Shot in 1994, this third official bigscreen version of Joseph Conrad’s “Victory” is not quite as bad as its unreleased status would indicate, but it does have little to offer as a commercial attraction for modern audiences. Caught at its sole Cannes market screening at fest’s end, this elaborate international co-production possesses the same ponderous, literary quality of numerous mid-’60s roadshow attractions, including “Lord Jim” for starters; except for the cast, it looks as though it could have been made then. As its long shelf life would indicate, B.O. prospects are bleak, since without good reviews or major marquee names, it has no selling points for either the upscale or general public.
Conrad’s classic, about a European misfit living alone in the Dutch East Indies who falls in love with an itinerant musician and must then defend his island homestead against three insidious intruders, was filmed beautifully in 1919 by Maurice Tourneur and in OK fashion in 1940 by John Cromwell. Highlights of both pics were the brilliant characterizations of the villainous, woman-hating Mr. Jones, first by Lon Chaney, then by Cedric Hardwicke. William Wellman directed a very loose adaptation, “Dangerous Paradise,” in 1930.
In his second film as a director after the 1991 “Afraid of the Dark” and a writing career that included winning an Oscar for “The Last Emperor,” Mark Peploe hews more closely to the novel than did the tidied-up earlier versions, although that doesn’t count for a whole lot in light of his sluggish pacing and use of sporadic narration to patch over transitions and explain the hero’s interior state.
With a ship’s captain (Bill Paterson) recounting the tale, Axel Heyst (Willem Dafoe) is seen turning up in the port town of Surabaya in 1913 for a stay at a colonial hotel run by the disagreeable, racist German Schomberg (Jean Yanne). Every night, the European businessmen in their white linen suits are entertained by an all-femme orchestra led by an oily gent (Simon Callow in a nice bit) who eventually succumbs to the aggressive Schomberg’s request that he “sell” him one of his pretty musicians, Alma (Irene Jacob).
The desperate young woman pleads with the taciturn Heyst to help her escape these two loathsome men, and after initially refusing, he abruptly changes hismind, spiriting her away to his remote island, where he lives alone at the site of a formerly prosperous mine with a native manservant, Wang (Ho Yi). Although Heyst at first insists to Alma that their relationship will be strictly platonic, it doesn’t take long for that to change.
Always suspicious and resentful of Heyst, Schomberg at length concocts a scheme for revenge for the theft of Alma. The arrival of the sinister Mr. Jones (Sam Neill), along with two cretinous henchmen, has seriously disrupted the propriety of his establishment, turning it into a gambling den. In order to get rid of them, he suggests that Jones head for Heyst’s island, where a fortune may just be waiting to be plucked.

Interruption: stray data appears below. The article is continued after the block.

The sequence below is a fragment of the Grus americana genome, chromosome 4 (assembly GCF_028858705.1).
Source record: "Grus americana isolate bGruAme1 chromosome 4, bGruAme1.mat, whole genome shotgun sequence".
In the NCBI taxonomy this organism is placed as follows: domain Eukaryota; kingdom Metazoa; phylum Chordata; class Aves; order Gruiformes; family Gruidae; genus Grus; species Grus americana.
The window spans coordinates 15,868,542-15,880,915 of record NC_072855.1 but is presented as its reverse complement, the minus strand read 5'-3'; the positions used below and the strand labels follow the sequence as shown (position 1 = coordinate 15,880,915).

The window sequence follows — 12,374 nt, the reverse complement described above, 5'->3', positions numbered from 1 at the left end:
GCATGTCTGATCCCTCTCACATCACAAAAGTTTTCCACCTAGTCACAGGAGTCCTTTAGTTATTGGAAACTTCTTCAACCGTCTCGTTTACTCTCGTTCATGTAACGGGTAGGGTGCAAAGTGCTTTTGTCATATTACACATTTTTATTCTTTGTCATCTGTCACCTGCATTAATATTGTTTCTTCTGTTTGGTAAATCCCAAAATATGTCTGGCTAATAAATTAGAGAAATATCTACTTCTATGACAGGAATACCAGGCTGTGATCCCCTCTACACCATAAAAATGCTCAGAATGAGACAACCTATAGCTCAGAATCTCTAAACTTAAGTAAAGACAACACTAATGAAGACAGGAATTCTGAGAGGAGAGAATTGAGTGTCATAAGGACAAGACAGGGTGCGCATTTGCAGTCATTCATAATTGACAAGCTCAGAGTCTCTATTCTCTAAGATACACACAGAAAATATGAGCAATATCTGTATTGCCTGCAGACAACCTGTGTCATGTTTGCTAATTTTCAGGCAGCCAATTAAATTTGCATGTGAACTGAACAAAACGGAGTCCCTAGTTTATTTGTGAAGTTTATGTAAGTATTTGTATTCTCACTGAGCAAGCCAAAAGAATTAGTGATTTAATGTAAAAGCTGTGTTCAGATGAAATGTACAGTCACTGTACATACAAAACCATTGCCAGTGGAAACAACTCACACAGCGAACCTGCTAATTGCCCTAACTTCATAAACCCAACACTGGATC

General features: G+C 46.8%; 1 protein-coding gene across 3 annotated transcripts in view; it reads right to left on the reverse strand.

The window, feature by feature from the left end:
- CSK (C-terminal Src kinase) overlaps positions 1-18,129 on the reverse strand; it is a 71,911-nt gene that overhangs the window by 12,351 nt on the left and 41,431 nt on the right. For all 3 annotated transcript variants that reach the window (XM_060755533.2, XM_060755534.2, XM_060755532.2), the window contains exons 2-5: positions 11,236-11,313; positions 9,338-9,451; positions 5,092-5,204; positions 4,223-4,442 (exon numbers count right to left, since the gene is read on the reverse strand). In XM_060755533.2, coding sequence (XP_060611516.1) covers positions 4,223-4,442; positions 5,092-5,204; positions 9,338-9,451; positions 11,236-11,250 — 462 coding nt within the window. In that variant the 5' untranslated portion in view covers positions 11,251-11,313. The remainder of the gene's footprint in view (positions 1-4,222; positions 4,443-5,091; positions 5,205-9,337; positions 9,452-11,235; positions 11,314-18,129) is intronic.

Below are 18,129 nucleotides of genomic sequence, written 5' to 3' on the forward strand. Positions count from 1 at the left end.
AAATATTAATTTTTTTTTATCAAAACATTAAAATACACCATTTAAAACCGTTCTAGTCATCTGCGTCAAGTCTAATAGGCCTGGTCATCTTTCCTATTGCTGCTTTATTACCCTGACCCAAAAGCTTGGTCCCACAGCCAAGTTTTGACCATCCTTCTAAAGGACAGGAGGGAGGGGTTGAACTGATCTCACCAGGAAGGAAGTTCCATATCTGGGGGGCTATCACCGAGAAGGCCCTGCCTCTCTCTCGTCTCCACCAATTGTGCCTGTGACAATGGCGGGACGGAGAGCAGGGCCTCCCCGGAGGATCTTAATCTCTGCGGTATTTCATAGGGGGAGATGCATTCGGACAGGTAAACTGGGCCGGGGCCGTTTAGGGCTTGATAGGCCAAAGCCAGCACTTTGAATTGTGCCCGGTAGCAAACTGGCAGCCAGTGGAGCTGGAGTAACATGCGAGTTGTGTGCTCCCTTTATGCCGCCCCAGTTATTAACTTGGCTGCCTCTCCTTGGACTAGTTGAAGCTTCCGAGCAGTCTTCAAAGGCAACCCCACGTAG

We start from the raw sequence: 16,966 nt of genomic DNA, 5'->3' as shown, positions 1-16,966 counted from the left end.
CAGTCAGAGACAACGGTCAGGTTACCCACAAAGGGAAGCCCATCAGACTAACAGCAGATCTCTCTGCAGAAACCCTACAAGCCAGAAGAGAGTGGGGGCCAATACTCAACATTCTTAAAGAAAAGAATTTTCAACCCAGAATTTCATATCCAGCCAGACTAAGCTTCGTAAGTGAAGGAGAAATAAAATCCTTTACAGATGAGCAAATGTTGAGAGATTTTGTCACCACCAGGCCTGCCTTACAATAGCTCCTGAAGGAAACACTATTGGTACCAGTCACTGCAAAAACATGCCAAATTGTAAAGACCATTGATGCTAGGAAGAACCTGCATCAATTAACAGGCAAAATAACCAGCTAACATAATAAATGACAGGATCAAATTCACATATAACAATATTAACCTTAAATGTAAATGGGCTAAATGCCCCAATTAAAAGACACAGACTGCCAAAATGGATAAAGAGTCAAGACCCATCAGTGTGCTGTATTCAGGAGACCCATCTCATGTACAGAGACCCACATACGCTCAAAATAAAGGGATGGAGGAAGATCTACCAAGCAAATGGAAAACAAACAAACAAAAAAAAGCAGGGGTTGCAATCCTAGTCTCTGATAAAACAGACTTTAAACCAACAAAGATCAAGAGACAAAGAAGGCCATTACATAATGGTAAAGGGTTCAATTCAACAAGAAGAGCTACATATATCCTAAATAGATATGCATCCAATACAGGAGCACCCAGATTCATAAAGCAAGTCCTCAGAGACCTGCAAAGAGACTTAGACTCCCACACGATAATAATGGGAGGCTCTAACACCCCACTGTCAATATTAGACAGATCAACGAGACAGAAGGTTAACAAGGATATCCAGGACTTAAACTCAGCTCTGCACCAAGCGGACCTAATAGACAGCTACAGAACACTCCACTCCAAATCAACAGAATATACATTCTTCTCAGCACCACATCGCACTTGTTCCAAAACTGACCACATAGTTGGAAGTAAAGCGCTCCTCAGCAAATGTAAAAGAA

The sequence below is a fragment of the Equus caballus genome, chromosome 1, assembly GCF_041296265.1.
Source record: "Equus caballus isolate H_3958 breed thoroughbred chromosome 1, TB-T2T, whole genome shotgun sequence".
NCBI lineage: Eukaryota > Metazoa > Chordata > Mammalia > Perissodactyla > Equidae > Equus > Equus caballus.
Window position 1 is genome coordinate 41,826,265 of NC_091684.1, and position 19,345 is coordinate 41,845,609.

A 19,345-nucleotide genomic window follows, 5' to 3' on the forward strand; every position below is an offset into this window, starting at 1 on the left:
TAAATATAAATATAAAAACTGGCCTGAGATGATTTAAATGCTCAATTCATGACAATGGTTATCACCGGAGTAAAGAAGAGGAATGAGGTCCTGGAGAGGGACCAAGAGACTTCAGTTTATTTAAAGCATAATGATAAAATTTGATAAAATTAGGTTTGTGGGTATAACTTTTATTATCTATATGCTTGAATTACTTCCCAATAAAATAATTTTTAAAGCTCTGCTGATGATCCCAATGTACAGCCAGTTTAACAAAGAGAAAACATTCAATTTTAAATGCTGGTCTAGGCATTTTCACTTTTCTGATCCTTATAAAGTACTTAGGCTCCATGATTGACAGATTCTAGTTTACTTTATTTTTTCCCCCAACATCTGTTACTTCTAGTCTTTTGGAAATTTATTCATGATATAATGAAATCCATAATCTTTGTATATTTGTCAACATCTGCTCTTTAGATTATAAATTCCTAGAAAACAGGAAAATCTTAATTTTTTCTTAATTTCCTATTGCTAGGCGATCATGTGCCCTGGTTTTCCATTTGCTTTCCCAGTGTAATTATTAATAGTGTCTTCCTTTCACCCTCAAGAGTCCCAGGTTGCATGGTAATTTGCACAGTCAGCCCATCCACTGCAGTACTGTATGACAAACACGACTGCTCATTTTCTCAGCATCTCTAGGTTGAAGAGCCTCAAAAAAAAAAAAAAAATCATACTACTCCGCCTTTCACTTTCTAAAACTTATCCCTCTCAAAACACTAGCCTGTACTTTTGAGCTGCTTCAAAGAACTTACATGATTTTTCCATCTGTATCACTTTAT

Final act is devoted to the tense cat-and-mouse games played out among the principals, with treacherous goon Martin (Rufus Sewell) trying to sway Alma over to his side, everyone waiting to see who will be the first to strike, and the nonviolent Heyst roused to a “Straw Dogs”-like defense of his home and woman. Ending is basically tragic, with the “victory” referring to the emotionally stunted Heyst finally discovering his ability to love.
Wooden acting by Dafoe and another lackluster English-lingo perf by Jacob give the film a hollow center, so the arrival of Neill, quite effective without matching the brilliance of his predecessors in the role, at least intros some welcome melodrama. Curiously, Peploe makes even less of the gay subtext of Mr. Jones’ relationships with his toadies than did earlier versions. More scenes with this unsavory trio would at least have provided the film with more villainous juice.
Scenes have been staged in a stately, straightforward, unimaginative fashion, with many papered over by Richard Hartley’s sonorous but omnipresent score. In print caught, Bruno De Keyzer’s lensing has a rather murky look despite the verdant opportunities offered by Malaysian and Indonesian locations. Studio work was done in Berlin.
End credits bear a 1995 copyright and list Miramax as distributor, although pic is not currently on its release schedule. Film is rumored to be headed for an official international bow at the San Sebastian Film Festival in late summer.